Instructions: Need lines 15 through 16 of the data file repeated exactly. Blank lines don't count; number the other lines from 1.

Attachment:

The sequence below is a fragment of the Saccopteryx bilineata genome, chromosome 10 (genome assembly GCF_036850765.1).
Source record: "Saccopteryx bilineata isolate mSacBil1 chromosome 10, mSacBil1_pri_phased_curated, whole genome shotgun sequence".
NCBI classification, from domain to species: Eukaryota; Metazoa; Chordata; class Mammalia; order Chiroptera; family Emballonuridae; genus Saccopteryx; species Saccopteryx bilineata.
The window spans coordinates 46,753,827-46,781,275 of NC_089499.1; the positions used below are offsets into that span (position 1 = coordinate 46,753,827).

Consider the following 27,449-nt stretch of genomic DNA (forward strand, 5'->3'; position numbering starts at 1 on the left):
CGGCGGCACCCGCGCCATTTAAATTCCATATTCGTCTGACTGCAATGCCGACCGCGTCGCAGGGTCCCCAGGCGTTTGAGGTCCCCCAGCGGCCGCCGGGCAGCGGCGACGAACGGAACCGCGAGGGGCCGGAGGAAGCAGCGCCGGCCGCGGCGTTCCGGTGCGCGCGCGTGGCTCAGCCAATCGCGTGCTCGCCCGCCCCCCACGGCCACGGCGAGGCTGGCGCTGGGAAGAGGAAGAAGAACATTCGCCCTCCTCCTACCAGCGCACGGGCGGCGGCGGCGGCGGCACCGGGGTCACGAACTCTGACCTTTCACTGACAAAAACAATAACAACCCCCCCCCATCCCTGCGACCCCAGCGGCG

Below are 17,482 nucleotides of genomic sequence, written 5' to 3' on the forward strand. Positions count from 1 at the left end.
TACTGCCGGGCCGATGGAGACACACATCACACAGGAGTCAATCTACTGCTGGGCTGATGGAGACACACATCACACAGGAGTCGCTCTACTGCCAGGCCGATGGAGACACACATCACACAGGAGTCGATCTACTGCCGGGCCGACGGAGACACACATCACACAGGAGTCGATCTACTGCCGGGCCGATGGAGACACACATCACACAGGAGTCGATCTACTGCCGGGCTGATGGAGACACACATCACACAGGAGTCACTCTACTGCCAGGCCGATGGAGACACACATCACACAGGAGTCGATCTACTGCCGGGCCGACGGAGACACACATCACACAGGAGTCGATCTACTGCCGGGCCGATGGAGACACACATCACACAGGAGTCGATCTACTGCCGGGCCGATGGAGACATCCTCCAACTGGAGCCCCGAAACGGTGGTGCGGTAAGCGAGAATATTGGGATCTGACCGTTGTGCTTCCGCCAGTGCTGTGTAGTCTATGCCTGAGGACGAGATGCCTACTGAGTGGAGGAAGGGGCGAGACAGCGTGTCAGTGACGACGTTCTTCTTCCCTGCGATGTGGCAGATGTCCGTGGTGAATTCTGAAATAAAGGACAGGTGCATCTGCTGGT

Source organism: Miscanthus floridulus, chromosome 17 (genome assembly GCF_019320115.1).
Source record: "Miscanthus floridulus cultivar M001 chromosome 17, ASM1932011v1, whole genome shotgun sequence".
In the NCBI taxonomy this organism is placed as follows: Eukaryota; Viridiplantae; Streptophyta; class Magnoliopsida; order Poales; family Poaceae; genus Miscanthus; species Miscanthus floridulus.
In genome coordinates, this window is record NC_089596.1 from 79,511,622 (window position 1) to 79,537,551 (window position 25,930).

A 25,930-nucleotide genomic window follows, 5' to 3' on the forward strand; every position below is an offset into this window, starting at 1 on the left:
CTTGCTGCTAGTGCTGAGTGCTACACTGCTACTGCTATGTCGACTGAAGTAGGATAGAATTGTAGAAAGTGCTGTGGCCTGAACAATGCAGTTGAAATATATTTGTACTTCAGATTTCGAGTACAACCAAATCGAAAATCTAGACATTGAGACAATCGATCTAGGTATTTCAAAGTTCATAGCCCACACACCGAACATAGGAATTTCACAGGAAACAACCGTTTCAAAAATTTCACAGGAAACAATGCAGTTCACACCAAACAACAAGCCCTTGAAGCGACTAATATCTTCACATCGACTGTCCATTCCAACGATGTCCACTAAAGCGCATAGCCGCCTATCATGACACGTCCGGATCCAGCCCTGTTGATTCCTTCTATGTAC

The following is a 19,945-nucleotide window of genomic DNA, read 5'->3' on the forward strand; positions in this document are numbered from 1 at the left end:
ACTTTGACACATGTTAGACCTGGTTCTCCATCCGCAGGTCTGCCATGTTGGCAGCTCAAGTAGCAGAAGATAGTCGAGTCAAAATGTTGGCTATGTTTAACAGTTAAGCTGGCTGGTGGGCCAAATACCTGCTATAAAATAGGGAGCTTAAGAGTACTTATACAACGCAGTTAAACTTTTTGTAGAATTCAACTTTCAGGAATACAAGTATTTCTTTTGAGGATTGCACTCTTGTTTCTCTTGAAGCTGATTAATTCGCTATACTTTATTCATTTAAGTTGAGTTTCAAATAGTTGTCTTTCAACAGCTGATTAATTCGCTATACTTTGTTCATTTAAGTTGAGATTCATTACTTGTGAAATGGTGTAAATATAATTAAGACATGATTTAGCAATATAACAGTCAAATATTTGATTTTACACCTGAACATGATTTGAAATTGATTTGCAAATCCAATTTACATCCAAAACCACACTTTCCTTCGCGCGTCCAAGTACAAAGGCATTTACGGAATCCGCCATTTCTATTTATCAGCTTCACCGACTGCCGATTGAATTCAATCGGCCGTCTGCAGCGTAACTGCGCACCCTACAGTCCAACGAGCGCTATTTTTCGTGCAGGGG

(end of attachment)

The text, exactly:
The following is a 19,945-nucleotide window of genomic DNA, read 5'->3' on the forward strand; positions in this document are numbered from 1 at the left end:
ACTTTGACACATGTTAGACCTGGTTCTCCATCCGCAGGTCTGCCATGTTGGCAGCTCAAGTAGCAGAAGATAGTCGAGTCAAAATGTTGGCTATGTTTAACAGTTAAGCTGGCTGGTGGGCCAAATACCTGCTATAAAATAGGGAGCTTAAGAGTACTTATACAACGCAGTTAAACTTTTTGTAGAATTCAACTTTCAGGAATACAAGTATTTCTTTTGAGGATTGCACTCTTGTTTCTCTTGAAGCTGATTAATTCGCTATACTTTATTCATTTAAGTTGAGTTTCAAATAGTTGTCTTTCAACAGCTGATTAATTCGCTATACTTTGTTCATTTAAGTTGAGATTCATTACTTGTGAAATGGTGTAAATATAATTAAGACATGATTTAGCAATATAACAGTCAAATATTTGATTTTACACCTGAACATGATTTGAAATTGATTTGCAAATCCAATTTACATCCAAAACCACACTTTCCTTCGCGCGTCCAAGTACAAAGGCATTTACGGAATCCGCCATTTCTATTTATCAGCTTCACCGACTGCCGATTGAATTCAATCGGCCGTCTGCAGCGTAACTGCGCACCCTACAGTCCAACGAGCGCTATTTTTCGTGCAGGGG